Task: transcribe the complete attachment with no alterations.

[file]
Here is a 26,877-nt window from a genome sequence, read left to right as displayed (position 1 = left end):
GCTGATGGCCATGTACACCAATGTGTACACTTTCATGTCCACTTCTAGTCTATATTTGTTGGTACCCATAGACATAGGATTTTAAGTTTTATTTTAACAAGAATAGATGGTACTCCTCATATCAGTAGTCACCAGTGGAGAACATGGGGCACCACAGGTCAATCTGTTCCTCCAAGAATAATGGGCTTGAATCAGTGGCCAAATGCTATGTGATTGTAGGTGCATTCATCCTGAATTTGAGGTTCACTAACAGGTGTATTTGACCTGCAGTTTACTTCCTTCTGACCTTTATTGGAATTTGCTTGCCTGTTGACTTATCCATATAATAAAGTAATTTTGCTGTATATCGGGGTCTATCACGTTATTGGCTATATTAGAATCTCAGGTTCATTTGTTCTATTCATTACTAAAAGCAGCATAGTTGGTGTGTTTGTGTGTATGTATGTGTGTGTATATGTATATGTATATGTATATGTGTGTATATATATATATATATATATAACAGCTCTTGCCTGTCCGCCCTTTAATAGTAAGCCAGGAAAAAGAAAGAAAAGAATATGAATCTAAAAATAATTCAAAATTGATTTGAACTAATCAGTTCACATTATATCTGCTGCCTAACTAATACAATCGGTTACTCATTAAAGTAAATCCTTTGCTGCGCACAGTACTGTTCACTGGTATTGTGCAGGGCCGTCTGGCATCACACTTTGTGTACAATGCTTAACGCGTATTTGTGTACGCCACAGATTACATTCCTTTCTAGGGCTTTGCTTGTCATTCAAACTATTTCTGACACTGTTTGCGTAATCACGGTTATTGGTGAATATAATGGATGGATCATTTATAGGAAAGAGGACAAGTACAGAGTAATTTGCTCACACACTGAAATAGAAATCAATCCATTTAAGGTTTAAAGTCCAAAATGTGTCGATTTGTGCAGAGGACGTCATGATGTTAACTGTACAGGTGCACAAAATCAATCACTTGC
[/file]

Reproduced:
Here is a 26,877-nt window from a genome sequence, read left to right as displayed (position 1 = left end):
GCTGATGGCCATGTACACCAATGTGTACACTTTCATGTCCACTTCTAGTCTATATTTGTTGGTACCCATAGACATAGGATTTTAAGTTTTATTTTAACAAGAATAGATGGTACTCCTCATATCAGTAGTCACCAGTGGAGAACATGGGGCACCACAGGTCAATCTGTTCCTCCAAGAATAATGGGCTTGAATCAGTGGCCAAATGCTATGTGATTGTAGGTGCATTCATCCTGAATTTGAGGTTCACTAACAGGTGTATTTGACCTGCAGTTTACTTCCTTCTGACCTTTATTGGAATTTGCTTGCCTGTTGACTTATCCATATAATAAAGTAATTTTGCTGTATATCGGGGTCTATCACGTTATTGGCTATATTAGAATCTCAGGTTCATTTGTTCTATTCATTACTAAAAGCAGCATAGTTGGTGTGTTTGTGTGTATGTATGTGTGTGTATATGTATATGTATATGTATATGTGTGTATATATATATATATATATATAACAGCTCTTGCCTGTCCGCCCTTTAATAGTAAGCCAGGAAAAAGAAAGAAAAGAATATGAATCTAAAAATAATTCAAAATTGATTTGAACTAATCAGTTCACATTATATCTGCTGCCTAACTAATACAATCGGTTACTCATTAAAGTAAATCCTTTGCTGCGCACAGTACTGTTCACTGGTATTGTGCAGGGCCGTCTGGCATCACACTTTGTGTACAATGCTTAACGCGTATTTGTGTACGCCACAGATTACATTCCTTTCTAGGGCTTTGCTTGTCATTCAAACTATTTCTGACACTGTTTGCGTAATCACGGTTATTGGTGAATATAATGGATGGATCATTTATAGGAAAGAGGACAAGTACAGAGTAATTTGCTCACACACTGAAATAGAAATCAATCCATTTAAGGTTTAAAGTCCAAAATGTGTCGATTTGTGCAGAGGACGTCATGATGTTAACTGTACAGGTGCACAAAATCAATCACTTGC